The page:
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Thomas J. Keenan

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Cell: 201.213.2936

Home: 610.419.0142

2090 Dolores Lane
Hellertown, PA 18055

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Personal Blog

HeadSHot.jpgUnderstand the problem. Understand the technology available. Propose a solution. Get to work. Repeat.

Summer, 1991, I took a job after high school working in the regulatory affairs department at Benjamin Moore Paints. My job was to assist in securing USDA approval for the various paint and stain products. For each color in each product line I compiled the appropriate information (which included a long list of chemicals used in the paint) and delivered it to the admin, who then typed the information into carbon copy forms.  It would typically be a two week process. After about a month of this, I began using the tools we already had: WordPerfect, MS Excel and a dot matrix printer to speed up the process and, by the end of the summer, I was completing one or two product lines a day.

The longest part of the process was waiting for the paint to dry on the sample chips that needed to be sent with the forms!

This has been my process in nearly every job I have had since then. First, find out what the problem is or identify an inefficiency. Second, figure out if an existing technology we had could be used to solve the problem or make a process more efficient. More often than not, this second step required learning the technology. If it could be done, I’d get to work.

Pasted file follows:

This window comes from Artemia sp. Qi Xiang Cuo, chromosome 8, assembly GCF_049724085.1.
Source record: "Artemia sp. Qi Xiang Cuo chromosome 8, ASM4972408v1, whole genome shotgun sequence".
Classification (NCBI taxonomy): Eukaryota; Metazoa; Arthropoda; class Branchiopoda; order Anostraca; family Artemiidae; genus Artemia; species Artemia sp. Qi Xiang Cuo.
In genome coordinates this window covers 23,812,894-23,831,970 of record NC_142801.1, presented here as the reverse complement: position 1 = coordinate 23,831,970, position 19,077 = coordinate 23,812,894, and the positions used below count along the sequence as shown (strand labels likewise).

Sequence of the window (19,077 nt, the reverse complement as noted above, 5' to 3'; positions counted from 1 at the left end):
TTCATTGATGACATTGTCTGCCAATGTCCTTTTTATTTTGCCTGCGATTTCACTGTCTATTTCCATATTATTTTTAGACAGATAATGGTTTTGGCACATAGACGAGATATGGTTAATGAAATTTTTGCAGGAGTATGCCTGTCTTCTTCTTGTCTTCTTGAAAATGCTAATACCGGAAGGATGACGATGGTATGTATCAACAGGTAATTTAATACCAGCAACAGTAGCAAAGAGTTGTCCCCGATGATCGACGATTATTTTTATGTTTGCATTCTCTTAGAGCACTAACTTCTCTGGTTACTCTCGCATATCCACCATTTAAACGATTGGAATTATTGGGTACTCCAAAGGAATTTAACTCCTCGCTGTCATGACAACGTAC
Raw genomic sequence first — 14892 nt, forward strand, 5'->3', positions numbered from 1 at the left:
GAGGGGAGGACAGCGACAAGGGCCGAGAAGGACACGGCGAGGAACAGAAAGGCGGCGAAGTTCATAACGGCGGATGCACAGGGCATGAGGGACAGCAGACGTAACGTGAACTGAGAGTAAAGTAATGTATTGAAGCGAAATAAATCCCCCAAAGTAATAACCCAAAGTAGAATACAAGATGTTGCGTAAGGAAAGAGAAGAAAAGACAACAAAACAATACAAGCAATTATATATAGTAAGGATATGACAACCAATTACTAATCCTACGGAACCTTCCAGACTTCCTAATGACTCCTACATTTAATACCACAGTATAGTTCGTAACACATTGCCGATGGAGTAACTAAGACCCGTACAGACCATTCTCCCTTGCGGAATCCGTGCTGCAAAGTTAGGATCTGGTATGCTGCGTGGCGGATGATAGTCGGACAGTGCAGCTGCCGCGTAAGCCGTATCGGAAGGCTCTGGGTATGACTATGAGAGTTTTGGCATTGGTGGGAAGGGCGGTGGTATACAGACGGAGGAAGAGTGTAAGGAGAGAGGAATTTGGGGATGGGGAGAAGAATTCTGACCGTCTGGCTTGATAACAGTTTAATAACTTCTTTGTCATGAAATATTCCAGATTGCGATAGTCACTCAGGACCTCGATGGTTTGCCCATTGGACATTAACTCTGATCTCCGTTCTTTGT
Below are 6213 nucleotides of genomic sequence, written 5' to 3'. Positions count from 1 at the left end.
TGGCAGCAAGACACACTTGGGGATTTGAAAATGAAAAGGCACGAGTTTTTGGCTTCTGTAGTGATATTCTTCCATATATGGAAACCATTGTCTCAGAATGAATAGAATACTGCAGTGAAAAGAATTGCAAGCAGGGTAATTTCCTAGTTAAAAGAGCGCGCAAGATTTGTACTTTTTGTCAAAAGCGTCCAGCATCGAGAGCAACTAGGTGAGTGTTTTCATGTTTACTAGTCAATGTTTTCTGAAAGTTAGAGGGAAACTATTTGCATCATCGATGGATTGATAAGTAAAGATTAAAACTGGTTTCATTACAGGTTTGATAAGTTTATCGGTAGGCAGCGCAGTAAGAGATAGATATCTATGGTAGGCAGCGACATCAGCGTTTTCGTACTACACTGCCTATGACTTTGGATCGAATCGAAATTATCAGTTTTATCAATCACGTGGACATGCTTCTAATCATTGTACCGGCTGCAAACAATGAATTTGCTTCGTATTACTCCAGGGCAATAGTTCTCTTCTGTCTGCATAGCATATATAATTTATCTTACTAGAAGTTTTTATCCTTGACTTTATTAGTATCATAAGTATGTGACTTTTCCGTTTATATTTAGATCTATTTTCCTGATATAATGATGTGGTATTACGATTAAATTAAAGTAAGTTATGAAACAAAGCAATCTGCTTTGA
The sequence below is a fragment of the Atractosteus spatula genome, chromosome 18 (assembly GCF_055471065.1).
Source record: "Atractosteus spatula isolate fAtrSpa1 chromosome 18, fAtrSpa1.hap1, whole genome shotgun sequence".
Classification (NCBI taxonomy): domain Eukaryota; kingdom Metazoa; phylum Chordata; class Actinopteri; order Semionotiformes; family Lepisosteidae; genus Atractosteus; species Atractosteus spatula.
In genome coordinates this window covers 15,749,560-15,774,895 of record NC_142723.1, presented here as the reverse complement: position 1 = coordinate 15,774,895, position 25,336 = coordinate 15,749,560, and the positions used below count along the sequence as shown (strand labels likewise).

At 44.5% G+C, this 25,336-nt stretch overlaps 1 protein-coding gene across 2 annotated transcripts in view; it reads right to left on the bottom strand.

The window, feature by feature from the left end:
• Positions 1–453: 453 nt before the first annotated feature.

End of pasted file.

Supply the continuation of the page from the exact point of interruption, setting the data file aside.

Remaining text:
Whether it was computerizing the layout of my college newspaper using MS Word, creating Excel macros to compile statistics at the Baltimore Orioles, automating client reports using Access and PowerPoint at HP3, helping LSI’s finance department create custom SharePoint workflows to automate their expense process or installing an auto-irrigation system at home for the family garden, I would always find ways to use technology to be more efficient.

Despite the time needed to learn the new technology, I would continue to excel at the job I was hired to do. In fact, finding ways to make processes more efficient allowed me to exceed expectations. It freed up time to be more creative, more innovative and more productive. I could do more, while I waited for the paint to dry.

Whether it was finding the best way to complete a paper form in triplicate or building a SharePoint form that eliminates the paper, my process is always the same.

Understand the problem. Understand the technology available. Propose a solution. Get to work. Repeat.